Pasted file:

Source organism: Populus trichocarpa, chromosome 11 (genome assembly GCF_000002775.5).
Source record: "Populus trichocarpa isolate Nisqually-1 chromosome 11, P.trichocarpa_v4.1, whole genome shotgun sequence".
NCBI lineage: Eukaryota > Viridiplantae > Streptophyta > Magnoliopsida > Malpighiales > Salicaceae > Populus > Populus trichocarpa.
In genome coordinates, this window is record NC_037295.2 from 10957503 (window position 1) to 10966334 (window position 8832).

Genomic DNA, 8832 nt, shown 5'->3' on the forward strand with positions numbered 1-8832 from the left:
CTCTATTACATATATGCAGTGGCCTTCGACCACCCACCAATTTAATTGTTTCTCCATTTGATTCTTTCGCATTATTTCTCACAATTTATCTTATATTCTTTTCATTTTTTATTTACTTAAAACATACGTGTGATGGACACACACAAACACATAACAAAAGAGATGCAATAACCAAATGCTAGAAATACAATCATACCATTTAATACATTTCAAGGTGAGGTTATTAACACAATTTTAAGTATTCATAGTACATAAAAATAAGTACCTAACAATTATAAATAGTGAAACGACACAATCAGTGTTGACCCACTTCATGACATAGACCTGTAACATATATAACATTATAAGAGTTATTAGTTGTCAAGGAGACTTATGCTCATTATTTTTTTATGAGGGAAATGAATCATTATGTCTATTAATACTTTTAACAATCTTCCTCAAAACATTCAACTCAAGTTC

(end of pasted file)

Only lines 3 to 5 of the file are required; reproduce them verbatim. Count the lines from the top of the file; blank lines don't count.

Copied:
NCBI lineage: Eukaryota > Viridiplantae > Streptophyta > Magnoliopsida > Malpighiales > Salicaceae > Populus > Populus trichocarpa.
In genome coordinates, this window is record NC_037295.2 from 10957503 (window position 1) to 10966334 (window position 8832).

Genomic DNA, 8832 nt, shown 5'->3' on the forward strand with positions numbered 1-8832 from the left: